“Sue isn’t like Kate, not in the least. Why, if Sue and Kate stood next to each other in my home, I’d have to take Sue.”

“In the same way you’d have to take your current car because you’ve already placed the deposit.”

“Oh, come now, Jake.”

“She’s pregnant, isn’t she?”

Bobby looked at the dance floor, then the bar, and sipped his beer.

I drained my third glass.

“What’s that got to do with anything?”

“I have to send off some e-mails, get back home,” I said, leaving Bobby in the bar. He’d follow me home and knock on my door. I’d probably open it and let him in for a drink or smoke.

Little changes.

 

The Dancing Queen

“It’s a running joke around here that Jocelyn is the party monkey,” Jim said. The wide grin on his wide face reminded me of an ape.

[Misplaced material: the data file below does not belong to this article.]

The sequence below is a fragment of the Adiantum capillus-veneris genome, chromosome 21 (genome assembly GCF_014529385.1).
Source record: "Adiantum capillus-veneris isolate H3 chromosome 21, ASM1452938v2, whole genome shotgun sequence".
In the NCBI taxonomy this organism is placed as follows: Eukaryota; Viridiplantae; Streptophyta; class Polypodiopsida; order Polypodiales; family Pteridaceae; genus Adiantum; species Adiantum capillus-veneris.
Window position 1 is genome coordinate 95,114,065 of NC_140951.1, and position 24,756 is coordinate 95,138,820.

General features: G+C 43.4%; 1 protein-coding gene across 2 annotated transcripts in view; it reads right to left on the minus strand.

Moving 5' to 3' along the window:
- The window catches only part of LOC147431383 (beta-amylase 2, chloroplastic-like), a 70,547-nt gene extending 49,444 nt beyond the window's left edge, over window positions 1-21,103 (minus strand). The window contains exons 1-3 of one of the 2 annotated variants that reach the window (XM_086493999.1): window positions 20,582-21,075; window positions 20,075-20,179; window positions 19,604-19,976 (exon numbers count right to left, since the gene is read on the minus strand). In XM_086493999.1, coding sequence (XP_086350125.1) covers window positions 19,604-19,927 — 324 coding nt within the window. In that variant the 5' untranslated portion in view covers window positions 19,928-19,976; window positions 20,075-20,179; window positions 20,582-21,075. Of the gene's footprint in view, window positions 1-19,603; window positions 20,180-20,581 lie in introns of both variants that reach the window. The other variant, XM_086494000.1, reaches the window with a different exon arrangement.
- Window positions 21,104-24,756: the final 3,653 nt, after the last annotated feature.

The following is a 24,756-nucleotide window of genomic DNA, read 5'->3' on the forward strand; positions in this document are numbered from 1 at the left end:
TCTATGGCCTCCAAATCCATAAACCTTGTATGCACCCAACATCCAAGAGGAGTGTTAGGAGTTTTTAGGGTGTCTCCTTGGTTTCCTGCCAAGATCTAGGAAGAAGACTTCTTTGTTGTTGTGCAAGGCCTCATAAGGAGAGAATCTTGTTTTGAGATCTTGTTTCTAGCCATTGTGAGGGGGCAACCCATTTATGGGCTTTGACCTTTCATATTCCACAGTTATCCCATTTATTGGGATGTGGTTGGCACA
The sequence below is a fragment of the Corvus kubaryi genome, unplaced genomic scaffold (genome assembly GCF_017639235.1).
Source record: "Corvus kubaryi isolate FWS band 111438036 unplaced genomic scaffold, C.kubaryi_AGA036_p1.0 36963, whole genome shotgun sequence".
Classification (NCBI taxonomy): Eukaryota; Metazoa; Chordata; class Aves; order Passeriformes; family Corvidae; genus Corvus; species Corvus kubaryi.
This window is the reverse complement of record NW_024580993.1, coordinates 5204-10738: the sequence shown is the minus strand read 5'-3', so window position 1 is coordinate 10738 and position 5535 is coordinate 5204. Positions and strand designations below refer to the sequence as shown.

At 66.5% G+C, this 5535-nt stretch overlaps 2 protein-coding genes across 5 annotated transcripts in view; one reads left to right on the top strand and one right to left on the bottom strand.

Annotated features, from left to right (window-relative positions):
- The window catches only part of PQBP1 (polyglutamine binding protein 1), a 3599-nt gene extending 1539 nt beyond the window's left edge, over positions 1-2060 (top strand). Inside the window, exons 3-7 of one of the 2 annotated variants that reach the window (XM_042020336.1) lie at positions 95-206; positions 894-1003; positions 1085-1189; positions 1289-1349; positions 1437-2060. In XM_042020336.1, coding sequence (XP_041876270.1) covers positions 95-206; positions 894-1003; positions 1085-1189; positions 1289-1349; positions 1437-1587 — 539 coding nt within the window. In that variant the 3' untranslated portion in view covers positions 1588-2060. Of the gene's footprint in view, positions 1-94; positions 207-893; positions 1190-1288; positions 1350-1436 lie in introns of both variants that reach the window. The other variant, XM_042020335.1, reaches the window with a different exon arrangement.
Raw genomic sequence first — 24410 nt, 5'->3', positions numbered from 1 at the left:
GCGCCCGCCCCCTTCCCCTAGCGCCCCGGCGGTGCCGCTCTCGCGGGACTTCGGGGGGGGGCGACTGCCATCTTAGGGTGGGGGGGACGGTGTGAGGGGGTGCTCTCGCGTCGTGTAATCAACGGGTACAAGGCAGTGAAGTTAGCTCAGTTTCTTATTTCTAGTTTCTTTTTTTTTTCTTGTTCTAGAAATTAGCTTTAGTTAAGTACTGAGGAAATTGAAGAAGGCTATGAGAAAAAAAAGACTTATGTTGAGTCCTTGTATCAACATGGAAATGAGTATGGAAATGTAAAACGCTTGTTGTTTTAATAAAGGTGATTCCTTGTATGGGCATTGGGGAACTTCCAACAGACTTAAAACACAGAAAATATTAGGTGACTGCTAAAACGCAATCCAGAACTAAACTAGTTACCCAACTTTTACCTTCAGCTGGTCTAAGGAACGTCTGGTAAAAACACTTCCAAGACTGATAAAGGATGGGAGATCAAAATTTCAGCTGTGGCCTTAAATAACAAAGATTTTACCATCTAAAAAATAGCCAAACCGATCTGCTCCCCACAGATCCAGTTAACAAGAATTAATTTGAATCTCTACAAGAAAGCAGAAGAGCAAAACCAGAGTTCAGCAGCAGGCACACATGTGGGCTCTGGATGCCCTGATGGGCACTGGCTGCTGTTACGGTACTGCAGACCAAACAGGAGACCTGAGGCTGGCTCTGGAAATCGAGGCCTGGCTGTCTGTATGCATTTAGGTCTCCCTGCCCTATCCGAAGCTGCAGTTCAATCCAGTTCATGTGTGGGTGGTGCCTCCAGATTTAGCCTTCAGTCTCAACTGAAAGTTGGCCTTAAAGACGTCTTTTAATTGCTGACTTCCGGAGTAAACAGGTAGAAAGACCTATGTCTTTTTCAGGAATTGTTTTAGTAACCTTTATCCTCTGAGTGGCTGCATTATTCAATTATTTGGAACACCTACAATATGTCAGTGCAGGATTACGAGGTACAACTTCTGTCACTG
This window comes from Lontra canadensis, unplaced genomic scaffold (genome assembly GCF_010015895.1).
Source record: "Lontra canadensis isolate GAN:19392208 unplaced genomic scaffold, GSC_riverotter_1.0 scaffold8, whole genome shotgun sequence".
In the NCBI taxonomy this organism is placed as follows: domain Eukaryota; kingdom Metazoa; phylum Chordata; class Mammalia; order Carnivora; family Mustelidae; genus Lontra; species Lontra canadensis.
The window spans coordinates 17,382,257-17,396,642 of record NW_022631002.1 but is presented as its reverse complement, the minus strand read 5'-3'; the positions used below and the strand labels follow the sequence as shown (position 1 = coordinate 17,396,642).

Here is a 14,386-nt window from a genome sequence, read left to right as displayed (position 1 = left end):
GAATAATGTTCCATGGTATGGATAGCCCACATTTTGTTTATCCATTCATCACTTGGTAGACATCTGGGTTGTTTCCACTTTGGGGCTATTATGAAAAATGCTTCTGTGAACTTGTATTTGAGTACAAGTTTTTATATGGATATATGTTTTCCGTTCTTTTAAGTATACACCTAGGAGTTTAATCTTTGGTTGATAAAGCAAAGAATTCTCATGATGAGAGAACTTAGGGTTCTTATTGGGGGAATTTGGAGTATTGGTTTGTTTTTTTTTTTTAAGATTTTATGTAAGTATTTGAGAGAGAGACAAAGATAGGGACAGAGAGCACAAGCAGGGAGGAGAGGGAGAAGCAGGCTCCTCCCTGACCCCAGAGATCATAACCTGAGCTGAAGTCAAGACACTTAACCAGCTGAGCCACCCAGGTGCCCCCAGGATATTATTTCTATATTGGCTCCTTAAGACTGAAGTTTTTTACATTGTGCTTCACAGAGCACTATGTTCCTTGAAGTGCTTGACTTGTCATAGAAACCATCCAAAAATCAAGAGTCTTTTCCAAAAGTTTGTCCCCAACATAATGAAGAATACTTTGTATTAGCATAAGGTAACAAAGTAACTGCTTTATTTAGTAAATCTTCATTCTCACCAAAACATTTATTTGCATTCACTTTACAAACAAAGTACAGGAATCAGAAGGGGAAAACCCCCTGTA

I didn’t understand, so I just chuckled a bit and tried to similarize my facial expression.

“She’s always…’monkeying around,’ if you know what I mean,” he said with his smile that might have been the dreamwork of some drunk animator. “You know, with the boss’ wife.”

“I didn’t know that.”

“Yeah, like she’s….you know…” His laugh was like a pig drowning in the mud that it so desired.

“I thought, you know, the boss is kinda like a” (don’t say religious) “straight edge kinda guy.”

“Oh yeah, but they’re into some wild stuff, man.” Jim’s eyes extended over his face and dripped with hate. “Wild shit that you would never dream of.”

 

+++ (where is the asterisk?)